The History of Mexico

Burton Kirkwood, Author Palgrave MacMillan $18.95 (245p) ISBN 978-1-4039-6258-4
Dry, impersonal and filled with facts, the latest addition to the Greenwood Histories of the Modern Nations series often reads like an over-long encyclopedia entry. Kirkwood, a professor of history at the University of Evansville, Indiana, divides the volume under subheadings like ""Geography,"" ""Population and Language,"" ""Wage Labor"" and ""Colonial Economic Order."" His most vivid chapters cover the Spanish conquest of the Aztec people and are rife with compelling details about that period's brutality. For example, he explains that Aztecs sacrificed humans to their gods because they believed that ""shooting a victim with arrows so that his blood dripped on to the ground was ... a manner by which to revitalize the soil."" Kirkwood occasionally presents his opinions as fact, as in his discussion of NAFTA and the ""Americanization"" of Mexico. He also provides very little detail about Mexico's thriving arts communities and its church life; Frida Kahlo, for example, is mentioned in a closing chapter on the ""Notable People in the History of Mexico"" but doesn't have a place in the main narrative. The volume does, however, give a comprehensive overview of the military and economic history of the U.S.'s southern neighbor--which makes it all the more unfortunate that Kirkwood decided to close his chronicle with Mexico's 1997 election. He leaves for other histories the dramatic events of the past seven years, including President Vicente Fox's overturning of the powerful Institutional Revolutionary Party (PRI) in 2000.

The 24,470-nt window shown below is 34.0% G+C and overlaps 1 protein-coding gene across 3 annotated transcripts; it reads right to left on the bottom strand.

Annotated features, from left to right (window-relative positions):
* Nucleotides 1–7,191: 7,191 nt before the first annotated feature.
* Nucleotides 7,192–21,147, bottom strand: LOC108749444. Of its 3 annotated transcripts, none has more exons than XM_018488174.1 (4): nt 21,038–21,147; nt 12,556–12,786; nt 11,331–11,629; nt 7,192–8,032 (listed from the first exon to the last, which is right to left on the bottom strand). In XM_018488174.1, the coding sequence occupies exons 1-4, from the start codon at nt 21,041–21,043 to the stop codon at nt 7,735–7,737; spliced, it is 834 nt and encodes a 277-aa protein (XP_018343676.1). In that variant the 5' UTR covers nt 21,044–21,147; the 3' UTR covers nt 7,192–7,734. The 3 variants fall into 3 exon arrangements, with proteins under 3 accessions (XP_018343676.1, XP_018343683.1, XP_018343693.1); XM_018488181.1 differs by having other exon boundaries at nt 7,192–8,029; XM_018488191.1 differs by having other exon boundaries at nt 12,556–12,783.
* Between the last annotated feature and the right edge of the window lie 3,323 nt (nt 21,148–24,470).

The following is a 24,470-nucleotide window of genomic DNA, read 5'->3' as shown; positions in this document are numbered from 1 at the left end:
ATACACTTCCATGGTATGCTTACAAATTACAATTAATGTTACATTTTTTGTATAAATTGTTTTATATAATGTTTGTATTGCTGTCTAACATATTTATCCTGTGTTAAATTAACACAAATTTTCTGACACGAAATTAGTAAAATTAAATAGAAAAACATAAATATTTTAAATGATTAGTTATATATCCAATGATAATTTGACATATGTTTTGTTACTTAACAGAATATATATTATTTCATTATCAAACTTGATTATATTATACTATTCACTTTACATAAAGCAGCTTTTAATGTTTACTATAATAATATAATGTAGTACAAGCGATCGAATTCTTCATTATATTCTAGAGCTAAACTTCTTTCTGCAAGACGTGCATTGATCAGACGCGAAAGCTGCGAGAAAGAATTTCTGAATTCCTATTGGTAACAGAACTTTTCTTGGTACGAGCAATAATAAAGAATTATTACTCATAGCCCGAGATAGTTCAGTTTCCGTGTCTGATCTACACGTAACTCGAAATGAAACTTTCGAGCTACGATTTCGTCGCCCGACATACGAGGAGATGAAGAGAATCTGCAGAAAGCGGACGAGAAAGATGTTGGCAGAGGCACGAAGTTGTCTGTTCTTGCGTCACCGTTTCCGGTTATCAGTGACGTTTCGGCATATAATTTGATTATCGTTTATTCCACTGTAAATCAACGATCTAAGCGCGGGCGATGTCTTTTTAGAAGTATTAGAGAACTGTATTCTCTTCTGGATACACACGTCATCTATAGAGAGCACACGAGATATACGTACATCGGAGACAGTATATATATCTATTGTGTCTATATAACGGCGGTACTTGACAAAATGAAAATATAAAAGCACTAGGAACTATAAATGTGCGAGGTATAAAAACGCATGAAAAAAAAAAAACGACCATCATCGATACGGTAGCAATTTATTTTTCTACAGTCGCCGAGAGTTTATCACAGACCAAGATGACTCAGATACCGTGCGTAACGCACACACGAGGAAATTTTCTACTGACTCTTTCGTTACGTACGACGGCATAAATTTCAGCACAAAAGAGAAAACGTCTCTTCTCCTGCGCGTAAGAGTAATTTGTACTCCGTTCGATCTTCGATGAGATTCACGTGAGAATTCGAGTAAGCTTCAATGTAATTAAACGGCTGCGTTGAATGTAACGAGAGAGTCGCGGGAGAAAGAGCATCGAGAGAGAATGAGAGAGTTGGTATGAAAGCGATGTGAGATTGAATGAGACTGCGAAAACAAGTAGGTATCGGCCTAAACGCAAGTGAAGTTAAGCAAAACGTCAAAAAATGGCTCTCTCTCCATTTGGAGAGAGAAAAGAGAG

Reviewed on: 01/17/2005
Release date: 01/01/2005
Genre: Nonfiction
Ebook - 267 pages - 978-0-313-00243-4
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